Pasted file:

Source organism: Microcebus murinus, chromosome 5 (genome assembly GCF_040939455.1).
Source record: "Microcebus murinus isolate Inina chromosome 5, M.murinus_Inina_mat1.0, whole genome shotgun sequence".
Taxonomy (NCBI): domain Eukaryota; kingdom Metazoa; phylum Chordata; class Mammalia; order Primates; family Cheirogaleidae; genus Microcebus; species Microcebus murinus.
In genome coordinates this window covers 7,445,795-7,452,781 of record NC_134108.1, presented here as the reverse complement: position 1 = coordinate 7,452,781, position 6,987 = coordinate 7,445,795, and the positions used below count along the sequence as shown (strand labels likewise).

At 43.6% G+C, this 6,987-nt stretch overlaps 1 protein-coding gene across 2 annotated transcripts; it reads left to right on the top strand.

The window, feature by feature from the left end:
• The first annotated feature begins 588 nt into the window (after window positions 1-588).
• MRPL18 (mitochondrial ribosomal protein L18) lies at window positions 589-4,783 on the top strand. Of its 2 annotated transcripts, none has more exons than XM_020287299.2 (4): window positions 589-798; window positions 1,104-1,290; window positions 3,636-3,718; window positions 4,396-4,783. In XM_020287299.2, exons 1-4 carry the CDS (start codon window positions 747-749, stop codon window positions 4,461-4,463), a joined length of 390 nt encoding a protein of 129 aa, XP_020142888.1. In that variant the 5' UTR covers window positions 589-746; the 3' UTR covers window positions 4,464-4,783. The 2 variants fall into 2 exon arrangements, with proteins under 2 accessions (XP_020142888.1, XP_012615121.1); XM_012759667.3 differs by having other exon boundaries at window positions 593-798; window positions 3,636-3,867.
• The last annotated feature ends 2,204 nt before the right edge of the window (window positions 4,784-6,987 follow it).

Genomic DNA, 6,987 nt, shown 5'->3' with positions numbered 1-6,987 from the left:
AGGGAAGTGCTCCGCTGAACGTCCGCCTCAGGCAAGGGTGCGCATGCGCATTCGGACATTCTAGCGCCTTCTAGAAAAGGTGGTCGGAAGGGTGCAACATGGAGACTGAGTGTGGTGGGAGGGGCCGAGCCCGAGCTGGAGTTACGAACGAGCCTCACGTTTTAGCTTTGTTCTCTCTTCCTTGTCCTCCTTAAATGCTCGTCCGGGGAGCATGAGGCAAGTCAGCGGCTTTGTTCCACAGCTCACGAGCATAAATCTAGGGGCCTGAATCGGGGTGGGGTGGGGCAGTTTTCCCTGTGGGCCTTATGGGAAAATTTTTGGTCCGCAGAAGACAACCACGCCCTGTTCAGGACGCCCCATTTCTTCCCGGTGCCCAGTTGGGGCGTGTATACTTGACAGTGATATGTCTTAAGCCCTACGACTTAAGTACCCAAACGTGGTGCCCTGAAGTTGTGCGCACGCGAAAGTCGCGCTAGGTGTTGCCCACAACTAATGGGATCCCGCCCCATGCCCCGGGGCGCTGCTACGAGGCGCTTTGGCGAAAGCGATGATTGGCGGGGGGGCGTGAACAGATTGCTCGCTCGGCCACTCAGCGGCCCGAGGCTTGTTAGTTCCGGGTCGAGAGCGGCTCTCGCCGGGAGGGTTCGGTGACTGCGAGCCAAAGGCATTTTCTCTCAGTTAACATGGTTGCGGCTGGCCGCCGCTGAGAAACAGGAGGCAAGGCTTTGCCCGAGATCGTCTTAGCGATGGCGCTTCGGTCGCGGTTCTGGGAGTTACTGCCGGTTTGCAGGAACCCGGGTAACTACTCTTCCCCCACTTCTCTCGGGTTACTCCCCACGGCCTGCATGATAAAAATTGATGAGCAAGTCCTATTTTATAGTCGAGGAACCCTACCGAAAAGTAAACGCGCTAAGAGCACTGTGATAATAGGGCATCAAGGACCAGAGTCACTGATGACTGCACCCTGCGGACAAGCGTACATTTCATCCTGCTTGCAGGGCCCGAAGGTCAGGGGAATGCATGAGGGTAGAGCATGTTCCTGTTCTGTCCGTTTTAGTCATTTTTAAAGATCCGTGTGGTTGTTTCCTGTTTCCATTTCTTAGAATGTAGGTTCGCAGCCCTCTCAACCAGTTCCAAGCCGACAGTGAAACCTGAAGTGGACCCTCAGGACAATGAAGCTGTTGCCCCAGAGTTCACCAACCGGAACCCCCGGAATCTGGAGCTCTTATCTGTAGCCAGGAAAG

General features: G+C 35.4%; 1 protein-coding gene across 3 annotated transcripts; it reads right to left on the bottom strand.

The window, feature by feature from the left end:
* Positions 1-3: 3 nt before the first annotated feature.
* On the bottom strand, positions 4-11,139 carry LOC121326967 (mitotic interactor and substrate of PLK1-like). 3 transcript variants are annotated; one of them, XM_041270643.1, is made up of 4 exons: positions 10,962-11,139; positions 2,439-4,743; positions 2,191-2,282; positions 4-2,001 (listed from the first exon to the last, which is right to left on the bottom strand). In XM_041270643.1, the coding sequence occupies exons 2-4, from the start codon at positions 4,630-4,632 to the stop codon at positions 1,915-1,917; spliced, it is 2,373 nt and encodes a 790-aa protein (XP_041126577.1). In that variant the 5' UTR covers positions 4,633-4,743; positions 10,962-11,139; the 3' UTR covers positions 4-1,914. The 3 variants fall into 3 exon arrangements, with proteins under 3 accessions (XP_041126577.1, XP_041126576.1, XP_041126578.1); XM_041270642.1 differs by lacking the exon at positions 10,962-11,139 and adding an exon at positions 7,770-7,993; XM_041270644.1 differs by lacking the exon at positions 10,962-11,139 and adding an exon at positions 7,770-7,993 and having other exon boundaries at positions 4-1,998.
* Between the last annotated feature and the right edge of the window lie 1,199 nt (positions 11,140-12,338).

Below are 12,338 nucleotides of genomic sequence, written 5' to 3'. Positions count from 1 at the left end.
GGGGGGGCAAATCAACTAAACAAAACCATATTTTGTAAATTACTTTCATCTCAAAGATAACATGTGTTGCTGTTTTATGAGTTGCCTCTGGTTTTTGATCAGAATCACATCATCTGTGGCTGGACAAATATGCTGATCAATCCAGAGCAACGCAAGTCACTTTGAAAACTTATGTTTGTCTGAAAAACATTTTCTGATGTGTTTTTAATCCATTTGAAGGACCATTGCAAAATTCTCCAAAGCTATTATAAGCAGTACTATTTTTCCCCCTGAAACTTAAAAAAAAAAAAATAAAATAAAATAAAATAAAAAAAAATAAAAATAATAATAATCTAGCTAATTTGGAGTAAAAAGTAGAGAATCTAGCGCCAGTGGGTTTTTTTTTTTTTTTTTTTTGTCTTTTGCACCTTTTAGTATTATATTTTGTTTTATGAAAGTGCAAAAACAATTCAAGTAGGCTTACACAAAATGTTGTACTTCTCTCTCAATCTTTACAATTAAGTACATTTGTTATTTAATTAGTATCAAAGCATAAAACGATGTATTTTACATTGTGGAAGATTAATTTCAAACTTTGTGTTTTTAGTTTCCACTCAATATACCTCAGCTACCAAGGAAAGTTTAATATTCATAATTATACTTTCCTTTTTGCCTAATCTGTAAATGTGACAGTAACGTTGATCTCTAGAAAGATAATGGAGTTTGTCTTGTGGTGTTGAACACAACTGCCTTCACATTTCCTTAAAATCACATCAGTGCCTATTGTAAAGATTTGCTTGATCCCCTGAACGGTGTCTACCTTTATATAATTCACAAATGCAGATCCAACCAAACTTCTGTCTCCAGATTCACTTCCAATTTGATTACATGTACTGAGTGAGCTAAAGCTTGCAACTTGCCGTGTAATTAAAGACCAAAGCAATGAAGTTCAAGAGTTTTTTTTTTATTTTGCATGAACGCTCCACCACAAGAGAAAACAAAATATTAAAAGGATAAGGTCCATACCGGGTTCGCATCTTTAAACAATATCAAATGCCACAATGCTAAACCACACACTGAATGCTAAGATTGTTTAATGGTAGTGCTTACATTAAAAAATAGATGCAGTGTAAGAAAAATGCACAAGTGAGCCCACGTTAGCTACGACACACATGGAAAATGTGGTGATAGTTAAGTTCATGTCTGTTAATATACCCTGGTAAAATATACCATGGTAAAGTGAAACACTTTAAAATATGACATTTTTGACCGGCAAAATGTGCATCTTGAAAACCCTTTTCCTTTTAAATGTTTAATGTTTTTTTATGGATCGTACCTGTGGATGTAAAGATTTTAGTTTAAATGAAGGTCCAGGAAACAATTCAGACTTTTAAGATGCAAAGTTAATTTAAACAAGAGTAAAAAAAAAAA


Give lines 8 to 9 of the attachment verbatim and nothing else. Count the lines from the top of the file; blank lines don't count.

• MRPL18 (mitochondrial ribosomal protein L18) lies at window positions 589-4,783 on the top strand. Of its 2 annotated transcripts, none has more exons than XM_020287299.2 (4): window positions 589-798; window positions 1,104-1,290; window positions 3,636-3,718; window positions 4,396-4,783. In XM_020287299.2, exons 1-4 carry the CDS (start codon window positions 747-749, stop codon window positions 4,461-4,463), a joined length of 390 nt encoding a protein of 129 aa, XP_020142888.1. In that variant the 5' UTR covers window positions 589-746; the 3' UTR covers window positions 4,464-4,783. The 2 variants fall into 2 exon arrangements, with proteins under 2 accessions (XP_020142888.1, XP_012615121.1); XM_012759667.3 differs by having other exon boundaries at window positions 593-798; window positions 3,636-3,867.
• The last annotated feature ends 2,204 nt before the right edge of the window (window positions 4,784-6,987 follow it).